Modern video games offer two strata of challenge: either no skill is required and sitting on the controller is enough to win (any Wii game on display in Tesco falls into this category), or the game is aimed at masochists. “PREPARE TO DIE”, reads the advertising for recent player-corpse-fest Dark Souls. I was playing Halo Anniversary over Christmas on ‘Legendary’ difficulty, which boasts “this is suicide”: thrilling to play with a friend, but draining in large doses. It makes me wonder if in ten years you’ll have to munch a glass bottle in front of the Kinect sensor to get to the next level.
One such challenge is Trials HD, a motocross game as difficult as performing open heart surgery in a runaway mine cart while bats feast on the patient’s arteries. It’s so hard, I can’t get over the first obstacle on later stages without exploding every bone in the rider’s body. While mastering such a tough game is rewarding, what happens if you don’t have the required levels of patience or skill? Is it in developers’ best interests to limit who can play the game? Joe Danger takes the opposite approach to a similar goal: it’s tough, but it puts the fun first.
Joe is a cartoon Evel Knievel, getting back in the saddle to prove his worth with a series of increasingly crazy challenges. There are buses and shark-infested tanks to jump, mysterious floating stars to collect and races to win. Challenge grows organically from attempting greater feats of skill: beginners can enjoy negotiating obstacles and barely surviving, while experts will be pulling a Superman through a flaming hoop and stretching to collect the suspended D A N G E R letters. The best challenges are the ones you start to create for yourself. Can you land a third backflip off that ramp, or chain a combo throughout the whole level?
Joe’s two-wheeled death mobile controls with chunky responsiveness. He snaps in and out of positions, so you’re always clear when he is engaged in a stunt and when he is not. That’s important, because it’s a key factor in alleviating frustration. You know where you stand with Joe: usually millimetres away from crashing and restarting the stage, but when you crash it’s your fault and not that of a sadistic stage designer. Unlike Trials you’ll rarely struggle to finish a stage, but you definitely won’t be earning one of the elusive Pro Medals- awarded for clearing every goal in a single run- until you’re sufficiently skilled.
It’s simple enough that you can confidently hand the controller to anyone and know they’ll have fun, with a charming style that will encourage them to steal said controller out of your hand without invitation. Thanks to some well-placed slapstick, you’ll wince and laugh as Joe crashes into a barrier or crushes his testes on the side of a fish tank. Generously placed checkpoints aid novice players, retaining whatever trinkets Joe has collected you can finish a goal without restarting the level.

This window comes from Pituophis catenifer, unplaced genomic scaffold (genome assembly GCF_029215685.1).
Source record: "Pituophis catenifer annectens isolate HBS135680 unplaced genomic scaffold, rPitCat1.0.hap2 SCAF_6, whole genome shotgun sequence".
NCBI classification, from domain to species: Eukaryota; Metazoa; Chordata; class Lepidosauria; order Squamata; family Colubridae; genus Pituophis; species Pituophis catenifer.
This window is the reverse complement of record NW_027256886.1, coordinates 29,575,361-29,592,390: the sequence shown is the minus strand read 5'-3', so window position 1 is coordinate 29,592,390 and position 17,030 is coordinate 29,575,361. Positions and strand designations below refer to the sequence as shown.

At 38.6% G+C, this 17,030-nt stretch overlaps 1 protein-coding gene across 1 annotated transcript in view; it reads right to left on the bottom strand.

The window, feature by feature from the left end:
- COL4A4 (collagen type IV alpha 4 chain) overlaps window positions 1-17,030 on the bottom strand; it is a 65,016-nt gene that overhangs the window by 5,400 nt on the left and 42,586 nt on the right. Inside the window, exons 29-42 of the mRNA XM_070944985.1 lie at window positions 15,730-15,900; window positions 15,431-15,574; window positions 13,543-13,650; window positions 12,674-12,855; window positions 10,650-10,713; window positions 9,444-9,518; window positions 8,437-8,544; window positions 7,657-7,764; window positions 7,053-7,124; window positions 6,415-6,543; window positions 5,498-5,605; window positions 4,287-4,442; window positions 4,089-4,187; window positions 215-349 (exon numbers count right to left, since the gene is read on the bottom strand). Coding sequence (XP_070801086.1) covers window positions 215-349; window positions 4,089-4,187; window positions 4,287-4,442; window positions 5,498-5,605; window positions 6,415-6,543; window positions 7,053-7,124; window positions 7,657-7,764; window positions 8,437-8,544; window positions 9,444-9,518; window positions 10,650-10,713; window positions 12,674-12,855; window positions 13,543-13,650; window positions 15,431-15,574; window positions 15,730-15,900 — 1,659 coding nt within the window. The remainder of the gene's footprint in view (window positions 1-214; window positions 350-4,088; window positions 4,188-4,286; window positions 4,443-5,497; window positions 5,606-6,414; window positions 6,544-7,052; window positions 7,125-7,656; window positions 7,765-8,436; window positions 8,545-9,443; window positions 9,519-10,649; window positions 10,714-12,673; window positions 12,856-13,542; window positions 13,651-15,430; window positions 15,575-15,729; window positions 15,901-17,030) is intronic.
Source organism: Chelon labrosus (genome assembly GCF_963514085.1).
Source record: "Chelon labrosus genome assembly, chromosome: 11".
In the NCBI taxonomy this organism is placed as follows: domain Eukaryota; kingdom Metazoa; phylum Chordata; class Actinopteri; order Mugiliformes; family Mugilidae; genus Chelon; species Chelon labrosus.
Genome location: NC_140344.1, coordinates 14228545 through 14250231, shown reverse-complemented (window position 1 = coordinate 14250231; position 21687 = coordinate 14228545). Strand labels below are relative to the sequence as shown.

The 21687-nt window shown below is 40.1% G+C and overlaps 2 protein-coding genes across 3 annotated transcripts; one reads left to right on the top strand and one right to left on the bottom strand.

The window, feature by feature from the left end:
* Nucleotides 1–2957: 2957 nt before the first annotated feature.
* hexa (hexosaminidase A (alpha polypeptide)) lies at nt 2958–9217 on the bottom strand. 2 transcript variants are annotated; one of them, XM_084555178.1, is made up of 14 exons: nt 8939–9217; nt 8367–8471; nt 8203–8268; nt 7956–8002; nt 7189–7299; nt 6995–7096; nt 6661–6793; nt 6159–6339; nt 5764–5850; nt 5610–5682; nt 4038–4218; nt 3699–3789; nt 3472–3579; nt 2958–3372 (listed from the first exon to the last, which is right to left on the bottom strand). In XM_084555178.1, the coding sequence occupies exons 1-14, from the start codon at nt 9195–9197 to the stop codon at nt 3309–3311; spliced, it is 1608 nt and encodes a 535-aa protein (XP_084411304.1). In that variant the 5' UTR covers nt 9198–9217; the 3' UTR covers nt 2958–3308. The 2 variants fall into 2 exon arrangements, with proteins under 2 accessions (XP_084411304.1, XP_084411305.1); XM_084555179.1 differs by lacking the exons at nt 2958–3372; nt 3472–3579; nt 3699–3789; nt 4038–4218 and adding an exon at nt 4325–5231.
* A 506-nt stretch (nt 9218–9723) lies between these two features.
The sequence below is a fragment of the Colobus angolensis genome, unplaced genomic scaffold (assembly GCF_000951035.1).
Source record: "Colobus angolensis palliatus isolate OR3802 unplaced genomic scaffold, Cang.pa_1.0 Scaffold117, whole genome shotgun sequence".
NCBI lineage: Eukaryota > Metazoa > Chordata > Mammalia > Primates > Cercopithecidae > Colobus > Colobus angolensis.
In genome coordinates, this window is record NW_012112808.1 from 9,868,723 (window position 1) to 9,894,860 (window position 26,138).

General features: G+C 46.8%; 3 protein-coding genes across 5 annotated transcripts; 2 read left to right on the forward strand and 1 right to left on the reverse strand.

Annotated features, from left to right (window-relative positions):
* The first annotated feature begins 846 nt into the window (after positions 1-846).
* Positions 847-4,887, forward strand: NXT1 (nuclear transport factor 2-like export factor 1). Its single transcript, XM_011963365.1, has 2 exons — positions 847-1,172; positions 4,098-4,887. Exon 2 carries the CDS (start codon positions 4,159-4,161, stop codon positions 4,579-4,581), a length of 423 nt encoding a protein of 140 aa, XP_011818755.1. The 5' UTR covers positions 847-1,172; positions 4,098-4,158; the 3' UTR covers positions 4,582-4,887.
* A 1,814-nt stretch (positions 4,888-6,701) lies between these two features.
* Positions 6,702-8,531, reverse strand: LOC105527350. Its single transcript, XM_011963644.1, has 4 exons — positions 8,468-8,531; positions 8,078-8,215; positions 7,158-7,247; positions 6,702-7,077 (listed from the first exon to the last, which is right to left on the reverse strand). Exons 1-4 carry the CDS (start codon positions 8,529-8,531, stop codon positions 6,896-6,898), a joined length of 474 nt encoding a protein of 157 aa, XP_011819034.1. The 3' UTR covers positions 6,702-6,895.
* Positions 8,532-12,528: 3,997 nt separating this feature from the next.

Joe Danger’s career is, like the tracks he drives along, a linear journey. What makes it more interesting for the dedicated gamer (and deserving of the ’Special Edition’ moniker) are a series of hardcore levels in The Lab. These serve to teach you some of the more nuanced features of the game before testing your mettle with an ever-expanding gauntlet. No sooner have you mastered a corridor of mousetraps than a series of spiked jumps are bolted onto the end that seem impossible. No sooner have you cleared the spike traps when the serpentine hellmouth extends ever further. You might have noticed the ambiguity of the preceding sentence because I haven’t cleared the second stage yet, but I know that I can do it, which is more important. When you feel like you’ll never succeed, there’s no incentive to keep trying. When you feel like victory is within your grasp, it’s the stuff of all-night marathon sessions.
Truth be told, Joe Danger is almost as difficult as Trials: but it isn’t half as irritating when you fail, because you can always play on for a higher score or to find a new secret. When it’s hard, it’s really hard. But as any old-aged lothario will tell you, it doesn’t have to be hard to be fun. If the standard levels prove too stressful, you can build your own wild courses and share them with your friends.
I like games to be relaxing. I want- perhaps need – to be able to pick up and play them without having to crack out a manual. I’ve got a copy of Deus Ex: Human Revolution sitting under the television that I’ll need to restart because its only mistake was to come out in the same year as Skyrim. To return to it after a few hours play is like being dumped halfway up a mountain and told to get climbing.
Playing Joe Danger is like scaling a mountain range, too: it looks daunting from sea level, and some nutter will try and run straight for every summit in a day, but it’s more natural and enjoyable to take your time and enjoy the sights.